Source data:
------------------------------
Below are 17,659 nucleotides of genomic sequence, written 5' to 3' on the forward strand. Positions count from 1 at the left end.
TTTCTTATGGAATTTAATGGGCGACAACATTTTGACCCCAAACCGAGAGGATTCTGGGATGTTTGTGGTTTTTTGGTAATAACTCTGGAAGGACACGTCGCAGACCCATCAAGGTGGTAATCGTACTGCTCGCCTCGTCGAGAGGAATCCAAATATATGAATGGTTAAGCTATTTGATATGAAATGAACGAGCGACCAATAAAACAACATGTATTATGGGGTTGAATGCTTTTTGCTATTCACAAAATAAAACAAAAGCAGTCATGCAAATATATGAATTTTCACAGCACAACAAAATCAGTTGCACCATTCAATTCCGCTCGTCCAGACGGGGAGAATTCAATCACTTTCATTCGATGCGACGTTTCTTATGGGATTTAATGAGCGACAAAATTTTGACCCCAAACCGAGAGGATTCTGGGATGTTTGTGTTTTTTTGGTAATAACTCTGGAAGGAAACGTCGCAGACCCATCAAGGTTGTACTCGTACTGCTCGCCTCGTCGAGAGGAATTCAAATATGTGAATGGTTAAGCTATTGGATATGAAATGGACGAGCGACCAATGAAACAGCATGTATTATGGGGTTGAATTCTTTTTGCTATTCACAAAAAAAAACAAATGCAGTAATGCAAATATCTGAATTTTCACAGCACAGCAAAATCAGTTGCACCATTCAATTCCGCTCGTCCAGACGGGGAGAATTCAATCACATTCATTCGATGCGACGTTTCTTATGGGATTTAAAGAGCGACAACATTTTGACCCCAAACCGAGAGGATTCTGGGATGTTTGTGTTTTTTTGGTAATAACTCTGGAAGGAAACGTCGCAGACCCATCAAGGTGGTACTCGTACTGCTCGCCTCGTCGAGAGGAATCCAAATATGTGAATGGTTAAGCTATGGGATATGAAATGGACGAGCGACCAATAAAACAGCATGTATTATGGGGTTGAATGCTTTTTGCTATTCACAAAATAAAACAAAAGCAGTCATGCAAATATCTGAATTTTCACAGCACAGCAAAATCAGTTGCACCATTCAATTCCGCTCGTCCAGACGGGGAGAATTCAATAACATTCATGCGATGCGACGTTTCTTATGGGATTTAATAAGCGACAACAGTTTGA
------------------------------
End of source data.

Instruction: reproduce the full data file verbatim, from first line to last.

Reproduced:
Below are 17,659 nucleotides of genomic sequence, written 5' to 3' on the forward strand. Positions count from 1 at the left end.
TTTCTTATGGAATTTAATGGGCGACAACATTTTGACCCCAAACCGAGAGGATTCTGGGATGTTTGTGGTTTTTTGGTAATAACTCTGGAAGGACACGTCGCAGACCCATCAAGGTGGTAATCGTACTGCTCGCCTCGTCGAGAGGAATCCAAATATATGAATGGTTAAGCTATTTGATATGAAATGAACGAGCGACCAATAAAACAACATGTATTATGGGGTTGAATGCTTTTTGCTATTCACAAAATAAAACAAAAGCAGTCATGCAAATATATGAATTTTCACAGCACAACAAAATCAGTTGCACCATTCAATTCCGCTCGTCCAGACGGGGAGAATTCAATCACTTTCATTCGATGCGACGTTTCTTATGGGATTTAATGAGCGACAAAATTTTGACCCCAAACCGAGAGGATTCTGGGATGTTTGTGTTTTTTTGGTAATAACTCTGGAAGGAAACGTCGCAGACCCATCAAGGTTGTACTCGTACTGCTCGCCTCGTCGAGAGGAATTCAAATATGTGAATGGTTAAGCTATTGGATATGAAATGGACGAGCGACCAATGAAACAGCATGTATTATGGGGTTGAATTCTTTTTGCTATTCACAAAAAAAAACAAATGCAGTAATGCAAATATCTGAATTTTCACAGCACAGCAAAATCAGTTGCACCATTCAATTCCGCTCGTCCAGACGGGGAGAATTCAATCACATTCATTCGATGCGACGTTTCTTATGGGATTTAAAGAGCGACAACATTTTGACCCCAAACCGAGAGGATTCTGGGATGTTTGTGTTTTTTTGGTAATAACTCTGGAAGGAAACGTCGCAGACCCATCAAGGTGGTACTCGTACTGCTCGCCTCGTCGAGAGGAATCCAAATATGTGAATGGTTAAGCTATGGGATATGAAATGGACGAGCGACCAATAAAACAGCATGTATTATGGGGTTGAATGCTTTTTGCTATTCACAAAATAAAACAAAAGCAGTCATGCAAATATCTGAATTTTCACAGCACAGCAAAATCAGTTGCACCATTCAATTCCGCTCGTCCAGACGGGGAGAATTCAATAACATTCATGCGATGCGACGTTTCTTATGGGATTTAATAAGCGACAACAGTTTGA